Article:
March 2008

Rust Converters

Chances are good that anyone who owns or has worked on a vessel equipped with an iron keel has at one point or another come across products that, "turn rust back into sound metal," or make other similar and often impossible-sounding claims. The question is: Do they work, and is this the best approach for an iron keel? Make no mistake about it, iron is cheap, and thatís the primary reason for its use where keels and centerboards are concerned. Lead is nearly always preferred, at least for ballast keels, because itís denser and weighs more for a given volume than iron, and it doesnít corrode. Some vessels use bronze as a centerboard material, and while itís not as dense as iron, all sailors know it does not corrode. Ironís use as a ballast keel or centerboard material comes at a price, a price that is paid over the life of the vessel by its owner or owners. If the iron is not properly isolated from the water in which the vessel floats, it rusts prodigiously. Some studies have shown that an inch of iron will create 16 inches of shale rust. The insidious nature of the way in which iron rusts is often its, or the vessel ownerís, undoing. Unlike steel, which tends to slough off as it rusts, iron often retains its shape, rusting from the inside out. Thus, it may look sound, however, a sharp blow from a hammer may release huge chunks of material. This type of decay is referred to as graphitization because graphite residue is all that remains.   More...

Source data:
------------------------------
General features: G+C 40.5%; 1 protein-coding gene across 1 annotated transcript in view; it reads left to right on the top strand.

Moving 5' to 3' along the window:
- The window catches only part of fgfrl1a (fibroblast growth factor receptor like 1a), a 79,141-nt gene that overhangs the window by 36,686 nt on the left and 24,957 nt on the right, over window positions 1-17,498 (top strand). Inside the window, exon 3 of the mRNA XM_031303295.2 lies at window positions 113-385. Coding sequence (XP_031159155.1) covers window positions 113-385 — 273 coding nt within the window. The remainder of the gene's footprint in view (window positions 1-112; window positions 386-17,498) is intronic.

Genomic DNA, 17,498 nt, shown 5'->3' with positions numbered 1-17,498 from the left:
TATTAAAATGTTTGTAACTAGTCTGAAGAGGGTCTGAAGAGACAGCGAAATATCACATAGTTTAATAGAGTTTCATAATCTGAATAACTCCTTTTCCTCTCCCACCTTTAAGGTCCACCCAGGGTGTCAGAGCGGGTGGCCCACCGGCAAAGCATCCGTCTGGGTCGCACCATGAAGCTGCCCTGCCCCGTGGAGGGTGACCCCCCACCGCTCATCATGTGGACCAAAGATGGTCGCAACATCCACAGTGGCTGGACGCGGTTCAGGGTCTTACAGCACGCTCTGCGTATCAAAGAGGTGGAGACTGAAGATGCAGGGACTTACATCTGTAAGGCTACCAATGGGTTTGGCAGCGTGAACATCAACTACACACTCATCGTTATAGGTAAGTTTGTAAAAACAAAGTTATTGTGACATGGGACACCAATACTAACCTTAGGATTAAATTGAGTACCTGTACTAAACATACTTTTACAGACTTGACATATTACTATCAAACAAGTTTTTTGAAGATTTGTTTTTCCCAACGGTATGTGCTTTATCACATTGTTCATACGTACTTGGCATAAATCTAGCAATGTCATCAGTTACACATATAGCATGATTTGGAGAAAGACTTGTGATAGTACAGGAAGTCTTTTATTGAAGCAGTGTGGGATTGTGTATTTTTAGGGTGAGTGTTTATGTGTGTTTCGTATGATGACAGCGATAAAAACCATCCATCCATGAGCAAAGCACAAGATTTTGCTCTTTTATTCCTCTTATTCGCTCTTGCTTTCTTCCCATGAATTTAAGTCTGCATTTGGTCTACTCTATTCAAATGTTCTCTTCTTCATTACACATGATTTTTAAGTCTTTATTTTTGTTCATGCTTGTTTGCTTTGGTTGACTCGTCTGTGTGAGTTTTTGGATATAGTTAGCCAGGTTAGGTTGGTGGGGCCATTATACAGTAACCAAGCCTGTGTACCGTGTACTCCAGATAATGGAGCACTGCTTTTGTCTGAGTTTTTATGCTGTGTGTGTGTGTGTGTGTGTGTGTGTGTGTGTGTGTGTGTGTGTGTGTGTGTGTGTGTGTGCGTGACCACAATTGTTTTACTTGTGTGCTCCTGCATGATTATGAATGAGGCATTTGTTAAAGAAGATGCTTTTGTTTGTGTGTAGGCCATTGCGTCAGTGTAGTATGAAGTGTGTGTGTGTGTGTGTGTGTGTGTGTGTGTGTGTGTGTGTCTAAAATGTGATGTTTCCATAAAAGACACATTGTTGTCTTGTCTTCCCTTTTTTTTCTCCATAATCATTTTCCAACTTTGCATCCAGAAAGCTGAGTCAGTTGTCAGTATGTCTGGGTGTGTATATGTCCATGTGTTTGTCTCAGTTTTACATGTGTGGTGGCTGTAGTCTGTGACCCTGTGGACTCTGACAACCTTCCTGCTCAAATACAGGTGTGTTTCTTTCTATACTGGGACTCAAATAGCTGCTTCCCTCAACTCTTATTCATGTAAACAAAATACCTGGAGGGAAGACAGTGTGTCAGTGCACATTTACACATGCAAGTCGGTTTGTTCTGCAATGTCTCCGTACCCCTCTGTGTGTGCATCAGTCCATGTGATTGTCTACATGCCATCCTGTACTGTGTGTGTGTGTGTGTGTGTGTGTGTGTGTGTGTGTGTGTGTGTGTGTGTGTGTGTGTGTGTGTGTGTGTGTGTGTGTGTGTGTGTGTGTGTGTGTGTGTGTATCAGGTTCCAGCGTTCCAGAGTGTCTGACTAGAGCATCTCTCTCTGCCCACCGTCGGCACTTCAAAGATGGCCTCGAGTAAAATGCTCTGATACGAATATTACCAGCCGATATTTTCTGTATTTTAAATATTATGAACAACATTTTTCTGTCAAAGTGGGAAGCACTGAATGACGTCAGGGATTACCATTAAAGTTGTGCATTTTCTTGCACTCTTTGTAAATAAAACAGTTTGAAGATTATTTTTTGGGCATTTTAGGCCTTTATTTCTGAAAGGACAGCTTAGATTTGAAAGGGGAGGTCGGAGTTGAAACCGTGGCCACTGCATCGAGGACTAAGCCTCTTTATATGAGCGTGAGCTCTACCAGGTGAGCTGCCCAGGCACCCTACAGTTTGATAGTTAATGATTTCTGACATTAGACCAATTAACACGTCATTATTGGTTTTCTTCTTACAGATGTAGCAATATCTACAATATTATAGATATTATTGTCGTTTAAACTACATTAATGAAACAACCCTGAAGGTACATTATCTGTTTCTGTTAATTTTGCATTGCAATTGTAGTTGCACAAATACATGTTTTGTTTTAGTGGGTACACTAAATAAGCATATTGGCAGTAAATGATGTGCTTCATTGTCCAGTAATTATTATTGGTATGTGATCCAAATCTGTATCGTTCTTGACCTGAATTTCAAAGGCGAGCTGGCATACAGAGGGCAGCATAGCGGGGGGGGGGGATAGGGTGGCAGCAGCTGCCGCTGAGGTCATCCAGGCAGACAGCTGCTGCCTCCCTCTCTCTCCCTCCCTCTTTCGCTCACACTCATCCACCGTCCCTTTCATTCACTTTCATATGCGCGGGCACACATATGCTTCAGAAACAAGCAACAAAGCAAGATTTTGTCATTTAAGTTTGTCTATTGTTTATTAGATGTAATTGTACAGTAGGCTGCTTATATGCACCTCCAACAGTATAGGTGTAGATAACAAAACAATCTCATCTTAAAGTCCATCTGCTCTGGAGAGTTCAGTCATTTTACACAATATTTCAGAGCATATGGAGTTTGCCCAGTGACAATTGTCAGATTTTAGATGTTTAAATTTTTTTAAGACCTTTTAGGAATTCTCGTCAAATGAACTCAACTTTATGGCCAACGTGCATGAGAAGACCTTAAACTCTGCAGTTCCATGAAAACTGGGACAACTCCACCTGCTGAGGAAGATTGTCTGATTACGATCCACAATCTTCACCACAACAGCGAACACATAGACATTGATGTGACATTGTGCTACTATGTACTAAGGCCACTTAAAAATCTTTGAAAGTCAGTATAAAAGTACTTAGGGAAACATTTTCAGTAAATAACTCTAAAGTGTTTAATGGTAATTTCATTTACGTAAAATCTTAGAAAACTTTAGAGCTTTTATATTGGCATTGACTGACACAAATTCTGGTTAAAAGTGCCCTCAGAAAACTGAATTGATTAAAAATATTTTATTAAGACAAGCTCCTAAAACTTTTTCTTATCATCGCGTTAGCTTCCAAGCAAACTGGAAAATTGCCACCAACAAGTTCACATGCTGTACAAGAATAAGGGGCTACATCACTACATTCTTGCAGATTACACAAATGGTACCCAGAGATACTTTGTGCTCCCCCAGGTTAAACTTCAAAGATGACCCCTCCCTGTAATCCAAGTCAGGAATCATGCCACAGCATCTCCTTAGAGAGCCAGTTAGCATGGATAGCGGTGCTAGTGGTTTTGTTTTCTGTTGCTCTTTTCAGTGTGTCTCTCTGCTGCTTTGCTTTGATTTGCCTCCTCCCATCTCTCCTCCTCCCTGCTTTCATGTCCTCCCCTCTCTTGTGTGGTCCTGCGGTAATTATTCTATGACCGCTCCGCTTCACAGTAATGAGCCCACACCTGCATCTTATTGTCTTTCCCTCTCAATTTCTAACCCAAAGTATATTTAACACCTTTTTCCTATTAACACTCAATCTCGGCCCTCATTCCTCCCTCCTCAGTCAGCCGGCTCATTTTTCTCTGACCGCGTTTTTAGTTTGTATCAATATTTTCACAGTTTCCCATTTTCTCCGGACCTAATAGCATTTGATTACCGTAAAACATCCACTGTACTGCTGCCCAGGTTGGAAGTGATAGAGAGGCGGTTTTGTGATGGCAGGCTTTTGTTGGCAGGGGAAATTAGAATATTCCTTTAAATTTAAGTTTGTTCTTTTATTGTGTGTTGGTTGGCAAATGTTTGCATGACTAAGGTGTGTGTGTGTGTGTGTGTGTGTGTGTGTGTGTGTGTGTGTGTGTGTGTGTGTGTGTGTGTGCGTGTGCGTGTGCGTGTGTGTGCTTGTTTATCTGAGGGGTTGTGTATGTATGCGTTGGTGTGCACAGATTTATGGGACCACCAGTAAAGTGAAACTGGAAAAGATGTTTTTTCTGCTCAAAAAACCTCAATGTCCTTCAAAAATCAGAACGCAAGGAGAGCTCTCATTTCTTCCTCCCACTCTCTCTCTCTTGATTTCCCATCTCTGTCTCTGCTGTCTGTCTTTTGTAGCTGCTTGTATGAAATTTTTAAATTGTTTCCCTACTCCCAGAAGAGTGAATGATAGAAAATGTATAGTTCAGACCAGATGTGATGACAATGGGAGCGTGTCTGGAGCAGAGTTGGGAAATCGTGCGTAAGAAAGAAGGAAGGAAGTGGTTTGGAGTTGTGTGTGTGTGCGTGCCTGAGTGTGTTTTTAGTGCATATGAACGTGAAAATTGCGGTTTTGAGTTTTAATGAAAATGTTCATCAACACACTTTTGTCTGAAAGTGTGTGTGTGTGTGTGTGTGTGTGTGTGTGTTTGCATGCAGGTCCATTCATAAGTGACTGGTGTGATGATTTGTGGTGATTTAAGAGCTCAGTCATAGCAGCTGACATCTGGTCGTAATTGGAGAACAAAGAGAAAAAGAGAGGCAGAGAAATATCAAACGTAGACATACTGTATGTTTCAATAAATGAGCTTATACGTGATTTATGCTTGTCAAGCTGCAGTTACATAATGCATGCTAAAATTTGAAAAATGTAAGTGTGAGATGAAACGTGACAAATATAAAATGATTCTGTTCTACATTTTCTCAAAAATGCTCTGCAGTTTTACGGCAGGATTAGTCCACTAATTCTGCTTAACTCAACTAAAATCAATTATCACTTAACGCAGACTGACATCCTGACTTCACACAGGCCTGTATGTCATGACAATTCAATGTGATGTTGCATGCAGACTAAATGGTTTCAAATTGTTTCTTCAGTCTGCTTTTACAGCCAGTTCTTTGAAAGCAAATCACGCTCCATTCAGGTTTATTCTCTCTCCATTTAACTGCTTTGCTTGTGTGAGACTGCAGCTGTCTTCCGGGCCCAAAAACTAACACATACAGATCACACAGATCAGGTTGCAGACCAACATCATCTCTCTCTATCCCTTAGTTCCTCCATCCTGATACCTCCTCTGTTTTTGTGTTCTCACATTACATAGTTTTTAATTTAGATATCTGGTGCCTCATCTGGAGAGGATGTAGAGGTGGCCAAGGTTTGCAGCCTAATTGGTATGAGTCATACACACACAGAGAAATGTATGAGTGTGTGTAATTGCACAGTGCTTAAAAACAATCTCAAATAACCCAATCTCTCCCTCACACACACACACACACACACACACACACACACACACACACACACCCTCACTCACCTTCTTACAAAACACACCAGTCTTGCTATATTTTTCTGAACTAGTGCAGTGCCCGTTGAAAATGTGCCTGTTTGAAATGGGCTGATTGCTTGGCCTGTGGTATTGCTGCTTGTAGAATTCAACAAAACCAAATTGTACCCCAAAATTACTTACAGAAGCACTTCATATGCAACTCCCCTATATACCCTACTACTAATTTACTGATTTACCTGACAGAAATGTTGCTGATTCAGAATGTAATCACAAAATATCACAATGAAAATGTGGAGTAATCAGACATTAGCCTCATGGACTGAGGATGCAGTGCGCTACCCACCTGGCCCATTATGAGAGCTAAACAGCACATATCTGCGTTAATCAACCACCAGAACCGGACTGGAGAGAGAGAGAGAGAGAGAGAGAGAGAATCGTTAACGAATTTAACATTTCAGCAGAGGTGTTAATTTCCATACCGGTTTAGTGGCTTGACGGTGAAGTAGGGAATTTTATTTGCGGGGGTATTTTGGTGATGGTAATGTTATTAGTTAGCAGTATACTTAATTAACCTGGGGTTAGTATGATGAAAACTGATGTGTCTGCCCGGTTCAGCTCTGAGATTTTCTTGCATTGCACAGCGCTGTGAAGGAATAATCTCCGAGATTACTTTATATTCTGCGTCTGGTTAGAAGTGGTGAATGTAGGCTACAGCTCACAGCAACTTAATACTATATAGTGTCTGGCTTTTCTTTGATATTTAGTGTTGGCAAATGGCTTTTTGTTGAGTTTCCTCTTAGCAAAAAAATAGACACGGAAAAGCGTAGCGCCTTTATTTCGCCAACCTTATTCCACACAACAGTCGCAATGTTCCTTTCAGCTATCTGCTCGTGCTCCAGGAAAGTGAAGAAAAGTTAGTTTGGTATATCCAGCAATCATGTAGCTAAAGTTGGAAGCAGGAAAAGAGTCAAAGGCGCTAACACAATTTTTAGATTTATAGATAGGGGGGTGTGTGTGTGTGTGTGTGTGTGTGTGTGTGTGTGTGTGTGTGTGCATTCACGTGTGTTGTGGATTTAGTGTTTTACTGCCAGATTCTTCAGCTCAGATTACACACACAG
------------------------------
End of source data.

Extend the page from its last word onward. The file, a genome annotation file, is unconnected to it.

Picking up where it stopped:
Deep Dirt: What’s the Best Inflatable Boat Cleaners For Stubborn Stains on a Dinghy?

Subscribers Only — The shelves these days are packed with an endless array of boat cleaners. A mild soap and elbow grease is often all that is needed. But when you are dealing with extensive coats of mold, mildew and dirt, deep cleaners are the ticket. Practical Sailor divided a neglected, filthy Avon Rover R250 into even sections and tested 11 inflatable boat cleaners. Three products scored an excellent rating. Products tested include the best products from Star Brite, MaryKate, Nautical Ease, Marine Development and Research Corp, Amazonís, Seapower, Pennel & Flipo, Revival Ecological Paste, and Spray Nine.   More...

Cleaning the Teak: What Works, and What Works Faster?

Subscribers Only — There’s no shortage of teak cleaning products on the market, but what works? Practical Sailor put nine stand-alone teak cleaning products to work on the decks of a weathered test boat. Cleaning duo products that clean and brighten were separated out for a future test. All products we tested cleaned quite well, so we looked beyond performance to eco-friendliness, harshness, ease of use, and price. We recommend the top eco-friendly ones, best priced, and the easiest to use. Products tested include Captain John’s Boat Brite, Dalys Seafin teak cleaner, Interlux Premium, Iosso teak Cleaner, Star Brite Teak Cleaner and West Marine One-Step Teak Cleaner.   More...

The State of the Union: Clean After 17 Months